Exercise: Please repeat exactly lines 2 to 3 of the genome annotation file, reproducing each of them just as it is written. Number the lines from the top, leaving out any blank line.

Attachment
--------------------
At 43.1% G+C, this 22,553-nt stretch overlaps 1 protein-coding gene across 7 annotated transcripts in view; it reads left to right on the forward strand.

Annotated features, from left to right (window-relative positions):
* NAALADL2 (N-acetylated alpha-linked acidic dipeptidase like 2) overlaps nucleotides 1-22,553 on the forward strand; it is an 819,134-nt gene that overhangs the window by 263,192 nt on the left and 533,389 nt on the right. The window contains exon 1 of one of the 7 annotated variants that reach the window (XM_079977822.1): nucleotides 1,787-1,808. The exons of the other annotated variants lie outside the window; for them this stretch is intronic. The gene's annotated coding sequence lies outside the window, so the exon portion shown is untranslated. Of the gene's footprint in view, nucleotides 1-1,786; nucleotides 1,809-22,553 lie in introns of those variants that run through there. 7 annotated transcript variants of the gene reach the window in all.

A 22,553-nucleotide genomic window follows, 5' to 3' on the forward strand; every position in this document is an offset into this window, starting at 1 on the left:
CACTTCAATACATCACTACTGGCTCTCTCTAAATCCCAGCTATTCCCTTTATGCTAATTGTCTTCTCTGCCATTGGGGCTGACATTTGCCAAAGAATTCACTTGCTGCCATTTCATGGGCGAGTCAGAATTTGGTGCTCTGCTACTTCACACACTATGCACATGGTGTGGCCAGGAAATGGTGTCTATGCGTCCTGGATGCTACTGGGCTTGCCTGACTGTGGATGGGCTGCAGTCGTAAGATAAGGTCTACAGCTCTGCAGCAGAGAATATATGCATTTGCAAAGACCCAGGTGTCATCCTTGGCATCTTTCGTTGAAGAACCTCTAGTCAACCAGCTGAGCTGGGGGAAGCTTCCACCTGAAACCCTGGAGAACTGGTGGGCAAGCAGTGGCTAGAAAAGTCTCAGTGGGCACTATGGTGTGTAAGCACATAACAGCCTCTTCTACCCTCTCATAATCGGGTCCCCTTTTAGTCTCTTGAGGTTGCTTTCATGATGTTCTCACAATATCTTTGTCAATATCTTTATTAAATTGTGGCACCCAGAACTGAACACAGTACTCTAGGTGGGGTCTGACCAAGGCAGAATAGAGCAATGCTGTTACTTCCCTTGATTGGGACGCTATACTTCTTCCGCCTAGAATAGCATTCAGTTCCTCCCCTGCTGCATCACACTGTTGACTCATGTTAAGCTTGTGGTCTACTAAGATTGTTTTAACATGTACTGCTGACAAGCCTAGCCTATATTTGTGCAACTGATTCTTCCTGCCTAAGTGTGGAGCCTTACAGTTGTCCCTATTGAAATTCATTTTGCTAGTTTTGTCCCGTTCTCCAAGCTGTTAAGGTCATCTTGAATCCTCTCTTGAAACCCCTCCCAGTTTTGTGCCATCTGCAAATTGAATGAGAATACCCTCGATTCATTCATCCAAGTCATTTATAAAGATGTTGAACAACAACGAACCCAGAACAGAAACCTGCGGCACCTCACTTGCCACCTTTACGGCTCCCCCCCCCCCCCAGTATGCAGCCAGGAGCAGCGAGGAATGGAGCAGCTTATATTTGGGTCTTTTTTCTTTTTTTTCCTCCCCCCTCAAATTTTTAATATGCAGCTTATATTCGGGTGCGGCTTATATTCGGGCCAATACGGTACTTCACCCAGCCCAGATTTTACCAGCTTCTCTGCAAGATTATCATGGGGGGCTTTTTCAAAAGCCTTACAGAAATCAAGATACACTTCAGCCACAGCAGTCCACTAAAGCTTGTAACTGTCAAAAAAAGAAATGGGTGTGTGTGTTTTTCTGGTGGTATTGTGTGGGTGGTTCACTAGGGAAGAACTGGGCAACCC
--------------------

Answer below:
Annotated features, from left to right (window-relative positions):
* NAALADL2 (N-acetylated alpha-linked acidic dipeptidase like 2) overlaps nucleotides 1-22,553 on the forward strand; it is an 819,134-nt gene that overhangs the window by 263,192 nt on the left and 533,389 nt on the right. The window contains exon 1 of one of the 7 annotated variants that reach the window (XM_079977822.1): nucleotides 1,787-1,808. The exons of the other annotated variants lie outside the window; for them this stretch is intronic. The gene's annotated coding sequence lies outside the window, so the exon portion shown is untranslated. Of the gene's footprint in view, nucleotides 1-1,786; nucleotides 1,809-22,553 lie in introns of those variants that run through there. 7 annotated transcript variants of the gene reach the window in all.